8 Facts About Ashwagandha

Facts About Ashwagandha: Ashwagandha is known for the so-called ashwagandha wirkung (eng. “impact�) which has been proven to help the body restore its balance and achieve optimal condition, a.k.a. Homeostasis. But, what is exactly ashwagandha? Read here.

8 Facts About Ashwagandha
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If you are following the trends and news in the health and wellness industry, you have probably come across the resurrection of ayurvedic medicine. It's a medicinal practice that uses plants and herbs to improve the overall health of a person. It's based on the belief that the human body can heal itself if supported during the process. That's why it uses certain plants and herbs that are beneficial to the human body and promote its self-healing. One of the most used plants and herbs in Ayurveda is ashwagandha. This plant is known for the so-called ashwagandha wirkung (eng. "impact") which has been proven to help the body restore its balance and achieve optimal condition, a.k.a. Homeostasis. But, what is exactly ashwagandha? There are many questions you probably want to know, so let's have a look at several facts about this plant.

Facts About Ashwagandha

Have a look at the common facts about the Ashwagandha plant:

1. It's a Bush

Ashwagandha is an evergreen bush with red berries on it. These berries look like tomatillos or husk cherries because they belong to the same family of Solanaceae, better known as nightshades. So, if you are allergic to eggplants, tomatoes, or peppers, you might also be allergic to ashwagandha.

2. It Originates from India

Ashwagandha originates from India. But it's also found in some countries in the Middle East, parts of Africa, and some Mediterranean countries. It's also known by the name of Indian ginseng or winter cherry.

3. It's an Ancient Natural Remedy

Ashwagandha has been used in Ayurveda for more than 3000 years. That's a really long period of time, isn't it? According to claims, it was used to treat numerous health conditions and issues, including stress, insomnia, arthritis, snake bites, constipation and other gastrointestinal problems, fever, memory loss, and infertility. It's known as a diuretic, aphrodisiac, and Rasayana - a remedy that increases vitality and health. It's still used as a remedy in India, Sri Lanka, and Pakistan to reduce stress. Read also: Ashwagandha Benefits And Its Side Effects

4. The "Ashwagandha" Meaning

When you first see the name "ashwagandha" you probably wonder about how to pronounce it. But, it's not that difficult as you might think it is. Although it sounds weird, it has its meaning. In Sanskrit, it means "odor of the horse". This is because the roots of ashwagandha have a weird, unpleasant smell that resembles the smell of a horse. Moreover, this plant is associated with a horse because it's known for providing people with energy and strength like those of a horse. Ashwagandha

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5. The Parts of Ashwagandha that Are Used to Prepare Remedies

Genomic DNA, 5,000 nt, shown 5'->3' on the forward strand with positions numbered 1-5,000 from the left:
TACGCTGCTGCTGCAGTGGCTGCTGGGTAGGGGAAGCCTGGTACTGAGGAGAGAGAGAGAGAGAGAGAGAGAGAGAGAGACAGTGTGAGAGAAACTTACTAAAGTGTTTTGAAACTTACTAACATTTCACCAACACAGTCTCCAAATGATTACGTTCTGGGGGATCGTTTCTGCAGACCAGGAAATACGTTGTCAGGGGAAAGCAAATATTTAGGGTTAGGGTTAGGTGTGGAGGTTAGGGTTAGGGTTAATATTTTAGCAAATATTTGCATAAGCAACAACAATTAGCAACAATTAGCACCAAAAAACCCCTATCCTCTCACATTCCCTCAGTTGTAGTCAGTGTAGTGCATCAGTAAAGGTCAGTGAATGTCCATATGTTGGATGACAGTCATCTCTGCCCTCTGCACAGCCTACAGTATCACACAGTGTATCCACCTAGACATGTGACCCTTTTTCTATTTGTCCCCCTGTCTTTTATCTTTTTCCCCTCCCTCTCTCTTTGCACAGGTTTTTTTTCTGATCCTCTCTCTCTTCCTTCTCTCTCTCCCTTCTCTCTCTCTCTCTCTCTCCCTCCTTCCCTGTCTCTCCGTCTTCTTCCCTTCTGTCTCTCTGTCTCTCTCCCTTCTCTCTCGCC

Although the plant, as a whole, is known to serve for medicinal purposes, its roots, fruits, leaves, and seeds are used to prepare a remedy. Which part of the plant is used depends on the remedy that needs to be prepared. For instance, in order to make ashwagandha tea, you need to use only the root (grated, in the form of powder).

6. It Contains Withanolides

Many people are interested in why ashwagandha is so beneficial and why does it help. It's because its root contains several bioactive compounds, including withaferins, withanolide glycosides, saponins, alkaloids, and acylsteril glycosides. The withanolides are the best-known active component of ashwagandha. They help normalize numerous biochemical processes in the body. In that way, they improve the energy, reduce stress, boost the immune system, and help with other health conditions and issues.

7. It's an Adaptogen

Ashwagandha is an adaptogen which means that it adapts the body to any health condition aiming to achieve a balance of several systems. Namely, it reduces the body's reaction to stressful situations, supports the nervous system, endocrine system and cardiovascular system. Moreover, it supports and improves the immune system and its function by increasing the number and activity of the t-cells which fight infections.

8. Ashwagandha Is Safe If Used Short-Term Only

Having in mind that it's a plant, it is believed to be safe to use. However, when it comes to using it as a supplement, not the plant in its natural form, then you should be careful. It's because there are many companies selling ashwagandha supplements, but not all of them are equal. Therefore, in order to choose a product that is safe to use, you should buy one that is manufactured by a well-known brand, is third-party tested, and has a Certificate of Analysis included. Moreover, you need to know if and how it interferes with other drugs and supplements. That's why you need to consult with your doctor who will also suggest the right dosage. Also, Read about: Acne and The Healing Power of Black Seed Oil According to what is known, ashwagandha is safe to use if taken in smaller dosages and short-term. If taken in larger dosage and for a longer period of time, it can cause nausea, upset stomach, abdominal pain, and possibly dermatitis. But, you should keep in mind that it shouldn't be used during pregnancy while breastfeeding, and in children although in India it is used to improve their health and support healthy development.
Categorized into General Health , Ayurveda
Tagged in Acne , Ayurveda , Balance